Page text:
Reality Check: The Gift of the Long View

When her credit card bill arrived last January, Jessica came face-to-face with the reality of the shopping she’d done over the previous months. She had no idea that she had spent so much!

Yet when she checked the charges, she could see they were accurate. There were some dinners out, new party clothes, Christmas gifts for her friends, family, work colleagues and acquaintances. There were some household items and some decorations that looked really nice at the time. None of the individual purchases were expensive, but it’s amazing what happens when they are added up. Wow!

Jessica concluded that she needed to make a change in her life to ensure that she would never get that kind of shock in her mail again. To get that change started, she used the four-step reality therapy approach. Simply put, she asked herself four questions: What do I want? What am I doing? How is it working? What’s my plan?

It was easy for Jessica to answer the first question: what she wanted was a zero balance on her credit card.

Looking at what she had been doing was a bit more traumatic. When she examined her charges, Jessica saw that essentially her approach had been, “If I see it and I want it and it seems like a good price, I buy it!”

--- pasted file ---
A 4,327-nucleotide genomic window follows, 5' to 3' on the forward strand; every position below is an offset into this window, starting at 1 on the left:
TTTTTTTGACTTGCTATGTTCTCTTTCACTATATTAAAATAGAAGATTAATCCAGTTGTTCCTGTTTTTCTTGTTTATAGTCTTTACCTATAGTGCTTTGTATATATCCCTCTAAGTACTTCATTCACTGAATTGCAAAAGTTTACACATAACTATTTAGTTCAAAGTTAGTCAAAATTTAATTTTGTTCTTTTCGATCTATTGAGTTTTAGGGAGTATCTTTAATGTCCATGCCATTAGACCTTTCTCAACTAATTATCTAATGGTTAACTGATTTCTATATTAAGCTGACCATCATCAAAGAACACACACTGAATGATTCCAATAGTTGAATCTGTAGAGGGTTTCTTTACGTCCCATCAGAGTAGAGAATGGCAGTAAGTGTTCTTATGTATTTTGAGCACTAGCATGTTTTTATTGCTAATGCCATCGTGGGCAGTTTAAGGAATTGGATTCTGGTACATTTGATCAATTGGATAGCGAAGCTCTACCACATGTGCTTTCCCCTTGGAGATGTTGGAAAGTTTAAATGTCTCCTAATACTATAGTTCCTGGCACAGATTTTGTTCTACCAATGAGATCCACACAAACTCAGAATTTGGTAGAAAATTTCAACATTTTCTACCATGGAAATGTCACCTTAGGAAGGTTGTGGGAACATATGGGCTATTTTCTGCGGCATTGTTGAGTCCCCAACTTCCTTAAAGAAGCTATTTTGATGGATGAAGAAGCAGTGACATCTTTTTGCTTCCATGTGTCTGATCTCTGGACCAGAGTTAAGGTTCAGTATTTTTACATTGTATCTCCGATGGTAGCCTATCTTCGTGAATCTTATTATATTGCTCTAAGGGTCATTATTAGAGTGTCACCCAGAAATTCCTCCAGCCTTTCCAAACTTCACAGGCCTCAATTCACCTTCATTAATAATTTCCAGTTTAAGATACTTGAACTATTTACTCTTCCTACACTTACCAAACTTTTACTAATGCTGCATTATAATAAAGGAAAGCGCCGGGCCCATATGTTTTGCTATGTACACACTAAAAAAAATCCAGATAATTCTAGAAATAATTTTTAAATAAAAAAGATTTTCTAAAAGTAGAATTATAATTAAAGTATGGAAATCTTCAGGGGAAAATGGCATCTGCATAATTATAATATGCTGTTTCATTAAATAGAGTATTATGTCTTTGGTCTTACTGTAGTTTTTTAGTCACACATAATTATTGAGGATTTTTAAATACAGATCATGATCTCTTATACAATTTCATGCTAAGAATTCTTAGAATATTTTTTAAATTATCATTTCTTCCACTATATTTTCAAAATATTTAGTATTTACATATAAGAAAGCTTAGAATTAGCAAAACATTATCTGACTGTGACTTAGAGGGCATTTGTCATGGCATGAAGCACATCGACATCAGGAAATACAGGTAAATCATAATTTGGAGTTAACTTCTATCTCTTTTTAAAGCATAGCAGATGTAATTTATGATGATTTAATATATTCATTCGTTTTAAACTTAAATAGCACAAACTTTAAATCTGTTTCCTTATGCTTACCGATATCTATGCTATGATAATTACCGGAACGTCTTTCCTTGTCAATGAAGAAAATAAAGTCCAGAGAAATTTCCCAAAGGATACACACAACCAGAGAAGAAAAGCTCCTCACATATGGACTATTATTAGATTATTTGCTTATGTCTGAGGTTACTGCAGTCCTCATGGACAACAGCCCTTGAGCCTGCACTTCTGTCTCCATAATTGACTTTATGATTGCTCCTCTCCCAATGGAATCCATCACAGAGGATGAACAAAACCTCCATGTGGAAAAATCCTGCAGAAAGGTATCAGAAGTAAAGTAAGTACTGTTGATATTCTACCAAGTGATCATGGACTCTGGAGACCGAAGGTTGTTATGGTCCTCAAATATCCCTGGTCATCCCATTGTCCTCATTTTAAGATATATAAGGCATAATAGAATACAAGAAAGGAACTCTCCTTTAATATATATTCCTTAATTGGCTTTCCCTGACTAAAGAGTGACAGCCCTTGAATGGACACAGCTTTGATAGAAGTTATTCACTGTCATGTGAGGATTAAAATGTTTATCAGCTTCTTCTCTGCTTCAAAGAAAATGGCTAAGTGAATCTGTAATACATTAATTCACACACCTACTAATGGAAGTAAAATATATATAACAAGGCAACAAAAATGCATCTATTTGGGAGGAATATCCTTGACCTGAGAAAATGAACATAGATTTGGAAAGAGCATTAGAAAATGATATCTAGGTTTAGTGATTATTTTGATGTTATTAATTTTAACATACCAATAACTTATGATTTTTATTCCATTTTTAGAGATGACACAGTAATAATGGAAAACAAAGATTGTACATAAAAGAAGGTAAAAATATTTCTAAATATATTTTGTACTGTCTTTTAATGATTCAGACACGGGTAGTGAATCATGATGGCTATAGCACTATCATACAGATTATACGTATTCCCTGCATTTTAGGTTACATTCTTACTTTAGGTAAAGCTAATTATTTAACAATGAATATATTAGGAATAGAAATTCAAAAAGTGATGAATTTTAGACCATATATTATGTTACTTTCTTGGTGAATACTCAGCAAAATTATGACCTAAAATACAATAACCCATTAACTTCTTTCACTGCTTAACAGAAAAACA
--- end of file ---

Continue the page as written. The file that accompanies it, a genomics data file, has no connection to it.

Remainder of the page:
How had that been working? While the individual items were not expensive, the combination had piled up that bill. The saddest realization for Jessica is that she could barely remember some of the purchases. The cheap clothing and glitzy decorations had already been thrown away, yet she was still feeling the pain of paying for them. Some of the gifts looked great in the store but not so great when she got them home, so she had bought others. She was buying and buying; yet getting little satisfaction from her purchases.

Now, what’s her plan? Jessica analyzed her income and her essential expenses and realized that if she stopped going out for lunch, made her own coffee instead of stopping on the way to work, and delayed all non-essential clothing and household expenses, she could pay off the balance in six months.

Well it took a little longer, but after a sustained effort, Jessica finally paid off the balance in November. The feeling of freedom made the months of brown-bagging lunch, foregoing coffee shop visits, and putting off purchases worth it. She was free!

But…wait. Christmas is again around the corner, and it is the most wonderful and purchase-filled time of the year. The pressure to build up that balance again is almost irresistible.

Can Jessica survive the season without again breaking the bank? Consider, “What do I want?” and “What’s my plan?”

Jessica knows what she wants—A happy Christmas without going into debt.

Is there a plan that could make that happen? One strategy is to take the long view for each purchase. Ask, “If I’m still paying for this next July, would I still be happy to have bought it?”

Do you have strategies to control your spending?

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